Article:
The attachment handed out at a Friday press conference at Cane Creek Baptist Church had this header: "Direct Quotes of Mr. Andrew Clarksenior Appearance on WHBQ.TV Tuesday night 5/13/14."
The press conference featured representatives of Rainbow PUSH, the Southern Christian Leadership Conference, the National Action Network and "concerned ministers." It was a forum to issue a twin call for balance and fairness. One target was the awarding of contracts in Shelby County.
The other target was the media, particularly the handling of the story involving Commissioner Henri Brooks, who some want to resign in the wake of remarks she made at the Shelby County Election Commission on Monday. Brooks challenged the award of a roofing contract to a firm that employs 25 roofers who are Hispanic and no African Americans. Her manner of doing so is now a matter of ongoing controversy.
Church's Chicken manager Daniel May seemed pleased with the turnout and what he viewed as the unity that existed among participants in a Memphis reflection of widespread strikes and protests at fast-food restaurants on Thursday.
"It's like this very positive vibe-to know that you're fighting for justice, and you're in that fight together. You have a special camaraderie with that person."
Memphis fast food workers walked off their jobs to campaign for $15 an hour and the right to form a union without retaliation. Organizers say the move part of a "wave of strikes and protests" in 150 cities across the U.S. and 33 additional countries on six continents.
Operating on a shoestring budget, the 34th Spring Seminar of Mission Possible: Christian Outreach Service Mission (COSM) is one its participants will long remember.
Philanthropist and founder Thelma Nelms was inspired to take this year's conference (April 25th -26th) to historic Birmingham, Ala. It proved a rewarding decision, followed by a weekend of successive "miracles."
Beginning with the kick-off at the historic Sixteenth Street Baptist Church, seminar attendees settled in for a moving opening ceremony in the church fellowship hall. It was there on Sunday, Sept. 15, 1963 at 10:22 a.m. that the church became known around the world when a bomb exploded killing four young girls and injuring more than 20 others attending Sunday School.
"Make The Right Call" Rep. GA Hardaway Concussion Awareness Luncheon
11:00am-1:00pm | Lebonheur Hospital Community Room
* Memphis in May BBQ Festival
All Day | Tom Lee Park (Riverside Dr.)
Admission is free from 11:00am-1:00pm, however, after 1pm tickets are $10.
Methodist South Hospital recently hosted a ribbon cutting and consecration ceremony to celebrate the completion of its lobby and first floor renovations. The 9,500-square-foot renovation project cost $2 million and took approximately ten months to complete and no two people were happier to be involved than local artists Terry Lynn and Jerry Lynn.
The Lynns, a.k.a. TWIN, contributed a mural they painted titled "Collaboration," with Terry Lynn putting words to what was clearly obvious: "We are excited to be a part of Methodist South's redesign and opening celebration."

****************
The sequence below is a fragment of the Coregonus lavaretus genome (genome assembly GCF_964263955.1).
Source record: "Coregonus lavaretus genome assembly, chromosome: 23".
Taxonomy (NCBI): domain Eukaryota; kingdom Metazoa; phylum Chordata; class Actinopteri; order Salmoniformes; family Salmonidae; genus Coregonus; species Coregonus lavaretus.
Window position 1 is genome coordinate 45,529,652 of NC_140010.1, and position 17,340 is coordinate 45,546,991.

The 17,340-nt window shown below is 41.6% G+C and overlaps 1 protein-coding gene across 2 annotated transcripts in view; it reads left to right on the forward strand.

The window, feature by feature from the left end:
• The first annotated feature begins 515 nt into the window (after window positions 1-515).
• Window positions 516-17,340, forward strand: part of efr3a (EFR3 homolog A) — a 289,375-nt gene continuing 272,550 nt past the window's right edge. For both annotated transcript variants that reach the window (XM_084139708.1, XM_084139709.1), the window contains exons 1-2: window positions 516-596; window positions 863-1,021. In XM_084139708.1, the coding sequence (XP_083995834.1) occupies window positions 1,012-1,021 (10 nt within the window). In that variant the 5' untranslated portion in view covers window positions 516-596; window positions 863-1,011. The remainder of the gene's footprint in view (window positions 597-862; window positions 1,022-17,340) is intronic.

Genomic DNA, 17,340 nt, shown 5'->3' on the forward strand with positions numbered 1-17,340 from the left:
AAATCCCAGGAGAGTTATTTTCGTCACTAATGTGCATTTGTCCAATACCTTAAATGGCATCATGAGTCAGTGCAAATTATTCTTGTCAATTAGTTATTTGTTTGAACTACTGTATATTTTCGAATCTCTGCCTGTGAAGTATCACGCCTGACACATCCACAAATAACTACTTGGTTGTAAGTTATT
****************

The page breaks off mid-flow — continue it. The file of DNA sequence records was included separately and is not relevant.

The mural, said Lynn, "represents the collaboration of physicians, healthcare leaders, and staff who make this hospital a vital part of the Memphis – and particularly Whitehaven – community."
The "Make The Right Call" NFL sports camp slated for the Whitehaven High School football field on Saturday (May 17th) is designed to be more than just the usual punt, pass and kick event.
That's according to the organizer, Gene Robertson III, who envisions that as the case both for the pro athletes giving their time to the event and the kids and parents planning to attend.
The camp is free to boys and girls ages 10-14 years of age. Registration begins at 8 a.m., with on-field drills in fundamentals, specific position techniques and healthy toning techniques all on the teaching agenda. A free lunch will be offered, coupled with a mentoring symposium crafted to expand the childrens' minds about the possibilities sports can bring.
In the last school day before Mother's Day, 8-year-old Frankie Munthe was eager to share his interpretation of "Mother to Son" with his classmates. He explained that it's about "roadblocks," referring to the poem's first line: "Well, son, I'll tell you. Life for me ain't been no crystal stair. It's had tacks in it, And splinters, And boards torn up, And places with no carpet on the floor – Bare."
Written in 1922 by Langston Hughes during the Harlem Renaissance and now regarded as a classic work, the poem is commonly taught in schools, but students may not encounter it until after junior high or even college. However, the introduction of Common Core State Standards in Tennessee has afforded even elementary school teachers the flexibility to use curriculum in ways that foster critical thinking skills and require students to explain and defend their observations.
"I find that they can feel and identify with that poem," Graham Farnsworth, Frankie's teacher, said of his second-grade class, "and things that are higher level. Did they hit that poem like they would in a college class? No. But did they get things out of it? I can still teach the standards but also get them to learn a little bit of something about their history and our history as Americans."